Previous studies (see, for example, Julia Sonnevend) have noted the plethora of COVID-19 visual imagery that act as powerful communicative tools. We extend these scholarly insights by focusing on the emotive visual dynamics and social operations of photograph in two city case studies—artists Bill Hayes’ and Ruth Corney’s respective New York and London photography at street level during the first wave of COVID-19 in 2020. More specifically, by taking viewers inside threshold spaces such as doorways, windows, and front yards, we argue that these artists’ images dramatize possibilities of creativity and empathy at the borders of inside/outside, visible/invisible, and visual/verbal. They reveal the emotive interaction forged between subjects and the quotidian materials of their sentient environment. Ultimately, the chapter documents how these images help guide viewers through the emotive hardships of the pandemic illuminating the operations of creative resilience, while actively soliciting the viewer’s empathy.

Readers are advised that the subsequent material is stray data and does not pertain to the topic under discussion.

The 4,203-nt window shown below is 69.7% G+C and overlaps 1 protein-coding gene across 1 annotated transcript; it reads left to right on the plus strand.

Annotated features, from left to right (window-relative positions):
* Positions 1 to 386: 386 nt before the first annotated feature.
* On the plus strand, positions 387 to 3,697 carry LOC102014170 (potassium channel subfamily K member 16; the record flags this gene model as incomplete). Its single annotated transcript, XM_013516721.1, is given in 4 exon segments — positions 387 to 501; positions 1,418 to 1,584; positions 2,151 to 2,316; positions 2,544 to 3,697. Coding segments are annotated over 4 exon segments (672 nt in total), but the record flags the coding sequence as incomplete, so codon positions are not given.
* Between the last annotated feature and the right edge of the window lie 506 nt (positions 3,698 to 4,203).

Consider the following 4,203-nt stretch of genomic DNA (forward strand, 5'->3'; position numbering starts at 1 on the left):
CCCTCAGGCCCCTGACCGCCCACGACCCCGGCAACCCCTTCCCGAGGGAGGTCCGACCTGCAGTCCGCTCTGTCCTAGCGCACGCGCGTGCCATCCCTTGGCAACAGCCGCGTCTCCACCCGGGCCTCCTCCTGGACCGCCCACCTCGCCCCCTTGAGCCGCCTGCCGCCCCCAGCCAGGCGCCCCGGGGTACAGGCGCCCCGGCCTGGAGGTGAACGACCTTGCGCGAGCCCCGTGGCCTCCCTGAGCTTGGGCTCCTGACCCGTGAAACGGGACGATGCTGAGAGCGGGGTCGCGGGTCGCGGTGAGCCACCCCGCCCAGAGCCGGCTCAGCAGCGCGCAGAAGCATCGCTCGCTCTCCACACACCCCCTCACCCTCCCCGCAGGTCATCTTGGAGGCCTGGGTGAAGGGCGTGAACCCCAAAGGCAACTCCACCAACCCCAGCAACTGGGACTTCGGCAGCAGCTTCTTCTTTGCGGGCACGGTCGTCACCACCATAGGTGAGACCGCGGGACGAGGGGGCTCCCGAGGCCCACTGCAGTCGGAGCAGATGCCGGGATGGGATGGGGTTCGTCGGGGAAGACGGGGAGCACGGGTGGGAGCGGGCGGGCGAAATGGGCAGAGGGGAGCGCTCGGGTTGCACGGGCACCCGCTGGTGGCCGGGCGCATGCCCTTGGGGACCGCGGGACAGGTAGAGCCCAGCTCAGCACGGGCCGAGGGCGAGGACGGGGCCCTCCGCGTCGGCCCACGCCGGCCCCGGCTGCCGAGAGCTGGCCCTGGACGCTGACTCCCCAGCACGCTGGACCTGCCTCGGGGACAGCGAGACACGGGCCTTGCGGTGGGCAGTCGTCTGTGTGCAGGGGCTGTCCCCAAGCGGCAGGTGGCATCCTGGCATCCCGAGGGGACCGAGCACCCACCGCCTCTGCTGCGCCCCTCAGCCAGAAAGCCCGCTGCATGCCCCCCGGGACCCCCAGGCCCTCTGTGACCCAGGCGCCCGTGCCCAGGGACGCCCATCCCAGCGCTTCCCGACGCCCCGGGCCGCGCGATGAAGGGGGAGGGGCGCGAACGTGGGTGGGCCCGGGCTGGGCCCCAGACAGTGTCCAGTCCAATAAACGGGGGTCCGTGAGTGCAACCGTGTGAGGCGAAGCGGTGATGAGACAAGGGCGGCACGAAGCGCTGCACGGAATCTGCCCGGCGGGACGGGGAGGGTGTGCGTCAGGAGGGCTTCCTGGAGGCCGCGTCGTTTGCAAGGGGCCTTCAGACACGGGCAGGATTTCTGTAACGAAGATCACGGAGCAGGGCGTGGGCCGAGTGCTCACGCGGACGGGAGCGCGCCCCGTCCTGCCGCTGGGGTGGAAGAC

|Title of host publication||Creative Resilience and COVID-19|
|Subtitle of host publication||Figuring the Everyday in a Pandemic|
|Editors||Irene Gammel, Jason Wang|
|Place of Publication||London|
|ISBN (Print)||9781032100814, 9781032100791|
|Publication status||Published - 14 Mar 2022|